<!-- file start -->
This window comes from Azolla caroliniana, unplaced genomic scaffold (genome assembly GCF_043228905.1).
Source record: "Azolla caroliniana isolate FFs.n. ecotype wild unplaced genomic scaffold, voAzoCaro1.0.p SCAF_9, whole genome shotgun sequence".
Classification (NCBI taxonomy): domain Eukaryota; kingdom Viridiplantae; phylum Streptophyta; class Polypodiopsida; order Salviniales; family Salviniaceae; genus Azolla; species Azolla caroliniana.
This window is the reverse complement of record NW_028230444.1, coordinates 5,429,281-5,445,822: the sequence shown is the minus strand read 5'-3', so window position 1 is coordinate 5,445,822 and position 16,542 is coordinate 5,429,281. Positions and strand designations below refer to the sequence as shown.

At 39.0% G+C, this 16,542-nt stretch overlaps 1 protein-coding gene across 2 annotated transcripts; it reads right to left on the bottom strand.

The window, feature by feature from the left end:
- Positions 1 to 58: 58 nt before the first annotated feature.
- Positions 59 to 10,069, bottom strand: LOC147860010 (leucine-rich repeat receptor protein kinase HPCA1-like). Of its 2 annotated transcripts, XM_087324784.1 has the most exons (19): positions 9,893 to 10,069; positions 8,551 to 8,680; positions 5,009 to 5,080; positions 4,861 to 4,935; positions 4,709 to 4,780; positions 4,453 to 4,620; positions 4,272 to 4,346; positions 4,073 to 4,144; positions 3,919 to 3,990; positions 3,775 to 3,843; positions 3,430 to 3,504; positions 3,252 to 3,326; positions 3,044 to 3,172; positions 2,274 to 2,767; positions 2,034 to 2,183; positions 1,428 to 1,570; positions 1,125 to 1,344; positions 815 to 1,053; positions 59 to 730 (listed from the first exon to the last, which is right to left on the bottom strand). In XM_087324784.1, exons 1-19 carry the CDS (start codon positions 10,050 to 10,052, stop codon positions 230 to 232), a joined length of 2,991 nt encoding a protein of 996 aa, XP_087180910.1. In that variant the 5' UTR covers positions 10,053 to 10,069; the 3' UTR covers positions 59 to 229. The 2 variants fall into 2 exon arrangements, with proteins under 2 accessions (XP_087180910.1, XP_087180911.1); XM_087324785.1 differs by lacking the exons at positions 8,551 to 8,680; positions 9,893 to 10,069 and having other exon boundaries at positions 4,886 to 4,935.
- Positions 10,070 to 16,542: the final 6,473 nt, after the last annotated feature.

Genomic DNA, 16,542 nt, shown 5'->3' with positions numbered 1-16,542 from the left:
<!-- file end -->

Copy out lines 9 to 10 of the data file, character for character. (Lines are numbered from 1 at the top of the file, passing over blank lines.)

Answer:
- Positions 10,070 to 16,542: the final 6,473 nt, after the last annotated feature.

Genomic DNA, 16,542 nt, shown 5'->3' with positions numbered 1-16,542 from the left: